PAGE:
Empty Pockets and Desperation – an original short story

This is a short story submitted to the 2015 One Throne Magazine contest. The first and last sentence (italicized) were provided by the magazine. You were given 24 hours to write a story of up to 1000 words.


Empty Pockets and Desperation

by T. K. Jones

They laid the train tracks back to front and this caused a great deal of confusion – you’d think you were on the train to New York and arrived in Kinshasa, or to Shanghai and found yourself lost in Istanbul. You couldn’t even tell your family or friends you’d be back in a few days. Would you? How could you know? Or that’s what I heard anyway. But I thought it was some new and ridiculous urban legend. The news wasn’t talking about people that hopped on the train and went missing. If this was the case, why weren’t people avoiding the trains? Many still rode them and didn’t appear the least bit apprehensive. I soon forgot the stories. Lost in my own work of fiction.

A year later, after I heard the rumors about space bending trains and oddly placed tracks, I hopped on a train in Boston to get to New York for an important meeting with Tom, my new literary agent. All those people are in fancy pants New York City with their angular haircuts and shiny skyscrapers. I had a manuscript to sell and a desperate need for money. Meaning I couldn’t afford a plane ticket plus cab fare, let alone round trip, in case the deal fell through. And I couldn’t drive there because my car was in such bad shape that it wouldn’t last the five hour drive to New York.

This was my first time on the trains heading out-of-state. I had a whole seating area to myself. There were only three others in my train car. As the train sped forward on the tracks, I saw the cityscape of Boston turn into a glittering rainbow blur. I couldn’t make a thing out. We must have been travelling very fast. And in just a short time, the train slowed down in a snowy landscape. It wasn’t New York.

The dreary train station had signs in Cyrillic. It might as well have been Chinese. I couldn’t read any of it. I ended up in Vladivostok according to the Russian-accented voice over the intercom. Impossible! But apparently true. I saw the weary, snow-slapped Eurasian faces all around me. Staring at me in my insufficient suit. I ran for a phone and managed after many failed attempts to call Tom in Manhattan.

“Tom, I’m in Siberia! I don’t know how I got here,” I practically whimpered into the phone. I really didn’t have a way to get back home. I had no significant amount of money on me. Not even a credit card. I left home with it but it must have been stolen by a pickpocket, somewhere en route.

“How could you not know?” Tom was upset. I could hear the editor curtly excuse herself from his office. She had other engagements and didn’t appreciate having her time wasted.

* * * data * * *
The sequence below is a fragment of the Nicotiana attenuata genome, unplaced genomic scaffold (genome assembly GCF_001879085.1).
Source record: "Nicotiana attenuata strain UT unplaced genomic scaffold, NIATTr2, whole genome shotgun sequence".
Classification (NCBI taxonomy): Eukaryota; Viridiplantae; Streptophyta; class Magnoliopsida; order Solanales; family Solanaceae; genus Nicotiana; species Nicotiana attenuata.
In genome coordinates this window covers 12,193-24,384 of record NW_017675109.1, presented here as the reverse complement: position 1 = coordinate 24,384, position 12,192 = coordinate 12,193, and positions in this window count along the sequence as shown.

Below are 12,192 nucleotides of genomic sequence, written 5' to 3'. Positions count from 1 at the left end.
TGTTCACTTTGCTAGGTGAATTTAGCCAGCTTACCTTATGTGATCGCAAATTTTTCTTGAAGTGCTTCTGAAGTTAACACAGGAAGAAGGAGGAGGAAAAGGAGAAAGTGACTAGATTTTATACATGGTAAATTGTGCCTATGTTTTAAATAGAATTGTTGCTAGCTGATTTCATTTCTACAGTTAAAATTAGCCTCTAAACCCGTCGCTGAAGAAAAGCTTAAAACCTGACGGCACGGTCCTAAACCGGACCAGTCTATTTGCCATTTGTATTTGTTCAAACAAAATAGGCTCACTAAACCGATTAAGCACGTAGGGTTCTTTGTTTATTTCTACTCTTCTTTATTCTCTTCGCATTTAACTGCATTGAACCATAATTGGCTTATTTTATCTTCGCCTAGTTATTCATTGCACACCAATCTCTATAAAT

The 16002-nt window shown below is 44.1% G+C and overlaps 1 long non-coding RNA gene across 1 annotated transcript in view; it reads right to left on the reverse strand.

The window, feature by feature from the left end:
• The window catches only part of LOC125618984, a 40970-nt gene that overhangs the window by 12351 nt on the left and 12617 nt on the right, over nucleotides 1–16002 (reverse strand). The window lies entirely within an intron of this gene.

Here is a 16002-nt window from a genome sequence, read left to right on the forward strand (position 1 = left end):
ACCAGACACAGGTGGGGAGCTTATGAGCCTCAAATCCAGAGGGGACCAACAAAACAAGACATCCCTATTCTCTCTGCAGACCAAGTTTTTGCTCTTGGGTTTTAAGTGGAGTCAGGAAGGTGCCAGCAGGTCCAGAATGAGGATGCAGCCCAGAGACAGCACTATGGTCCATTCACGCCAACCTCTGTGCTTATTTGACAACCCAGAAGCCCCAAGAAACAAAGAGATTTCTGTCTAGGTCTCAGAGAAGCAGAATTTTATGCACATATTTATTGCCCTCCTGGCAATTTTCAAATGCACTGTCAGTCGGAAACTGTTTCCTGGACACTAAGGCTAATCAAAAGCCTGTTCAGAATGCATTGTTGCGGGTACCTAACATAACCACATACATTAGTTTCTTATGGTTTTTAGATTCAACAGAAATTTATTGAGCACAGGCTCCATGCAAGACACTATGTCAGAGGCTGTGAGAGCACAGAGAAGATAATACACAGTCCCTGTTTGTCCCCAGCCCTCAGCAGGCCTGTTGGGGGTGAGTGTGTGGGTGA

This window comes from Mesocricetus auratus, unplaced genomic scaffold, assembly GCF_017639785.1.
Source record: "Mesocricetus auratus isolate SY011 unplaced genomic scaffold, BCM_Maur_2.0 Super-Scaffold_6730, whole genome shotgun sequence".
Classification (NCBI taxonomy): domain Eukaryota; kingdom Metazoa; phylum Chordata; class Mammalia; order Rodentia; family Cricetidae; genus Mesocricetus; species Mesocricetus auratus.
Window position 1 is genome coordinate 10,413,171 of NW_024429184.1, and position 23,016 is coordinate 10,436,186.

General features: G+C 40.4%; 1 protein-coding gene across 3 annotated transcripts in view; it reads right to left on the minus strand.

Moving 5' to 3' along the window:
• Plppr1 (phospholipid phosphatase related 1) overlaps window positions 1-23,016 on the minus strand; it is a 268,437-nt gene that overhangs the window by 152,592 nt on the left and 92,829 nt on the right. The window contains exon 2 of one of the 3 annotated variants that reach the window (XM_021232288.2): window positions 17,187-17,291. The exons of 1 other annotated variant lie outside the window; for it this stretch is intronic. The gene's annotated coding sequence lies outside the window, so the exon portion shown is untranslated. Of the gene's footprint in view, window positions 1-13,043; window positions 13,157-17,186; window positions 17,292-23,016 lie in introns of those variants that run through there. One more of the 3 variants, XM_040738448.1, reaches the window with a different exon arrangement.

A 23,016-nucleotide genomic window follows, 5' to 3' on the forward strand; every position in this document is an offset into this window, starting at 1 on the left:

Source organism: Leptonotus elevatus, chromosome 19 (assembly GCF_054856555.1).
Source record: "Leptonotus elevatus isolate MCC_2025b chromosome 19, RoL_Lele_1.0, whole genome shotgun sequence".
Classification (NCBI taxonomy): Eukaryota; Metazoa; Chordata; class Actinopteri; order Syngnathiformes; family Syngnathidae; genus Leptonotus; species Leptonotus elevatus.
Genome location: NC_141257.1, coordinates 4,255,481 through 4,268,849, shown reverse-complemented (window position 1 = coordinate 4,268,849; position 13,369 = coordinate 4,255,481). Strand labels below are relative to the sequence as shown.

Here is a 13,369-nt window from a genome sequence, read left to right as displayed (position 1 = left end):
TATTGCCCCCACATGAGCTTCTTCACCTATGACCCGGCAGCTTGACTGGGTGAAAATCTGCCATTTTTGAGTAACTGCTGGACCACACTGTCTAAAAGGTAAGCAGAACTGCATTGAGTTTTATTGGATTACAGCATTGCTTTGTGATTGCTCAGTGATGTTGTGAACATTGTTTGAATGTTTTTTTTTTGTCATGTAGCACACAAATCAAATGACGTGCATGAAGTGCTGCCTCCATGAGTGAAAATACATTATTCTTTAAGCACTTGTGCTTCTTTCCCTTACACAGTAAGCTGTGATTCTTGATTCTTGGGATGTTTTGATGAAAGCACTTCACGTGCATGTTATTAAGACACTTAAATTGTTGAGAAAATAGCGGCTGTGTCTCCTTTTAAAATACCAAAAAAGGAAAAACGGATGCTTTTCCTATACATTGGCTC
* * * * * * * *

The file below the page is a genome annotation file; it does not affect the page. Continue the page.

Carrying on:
“Please, explain this to her!” I begged him.

“Explain what? Were you gonna fly here or drive or what?” Tom asked.

“No,” I closed my eyes to picture what happened. “I went on the train to New York. But somehow I ended up in Siberia!”

“Did you get off the train and end up on an airplane?” Tom sounded skeptical.

“No! I’m on the platform. The train’s still sitting right here.”

Tom sighed and shook his head. “Okay, well that deal fell through but there are other publishers out there. So tell me again what your stories about.” Tom represented many clients and hadn’t the vaguest memory of my story.

On the phone I described to him the premise of the story. It was about a man who hopped a train to get to another city, only he ended up in a completely different country!

Just then, I wondered why I couldn’t simply call Tom the way I was doing right now, only from home. He said the publishers and editors wanted to see and interact with the writer to see if they could sell them to the public. I told him I didn’t think that was a very fair way to do business, prejudicial in fact. He told me to save it. He wasn’t in the mood. And that’s just the way publishing is.

After a brief pause, Tom let out a strange sound that jarred me. I nearly dropped the receiver. “Do you realize what powers you have?”

“Powers? No, I’m feeling pretty powerless actually.” A crushing wave of fatigue momentarily drowned out the fear and anxiety I was suffering.

“Your story came true. Do you know what that means?”

I’d never heard Tom sound so excited. It perked me up right away. “Tell me!”

“You can write yourself back here!” Tom laughed hysterically. He was laughing at the absurdity of it all. His cackling made it sound as if he’d lost his mind. After catching his breath he added, “Write another story where you get your crazy butt over here.” Tom burst out into an uncontrollable laughter again.

I wasn’t sure if he was serious or not but it seemed to make sense. Why not? I had nothing else I could do. On the back of my manuscript pages I wrote a new story in pencil. Scribbling frantically. Only I didn’t write the character into New York. I wrote him back to Boston. Back where he began. There was no way I could sit still in Tom’s office and sell my story after a day like this.

I marked the last sentence with a bold period. And with that I found myself stepping off the train, not remembering that I had stepped back onto it in the first place. The sky was a charcoal gray and the air sagged with rain. A loud clap of thunder made me jump. I turned to face the train. The strange, impossible train. Or maybe it was the tracks that were strange. I looked down. Rain dripping from the rusty gutters made a curtain between the platform and the tracks.

Copyright © 2015 T. K. Jones. All Rights Reserved.

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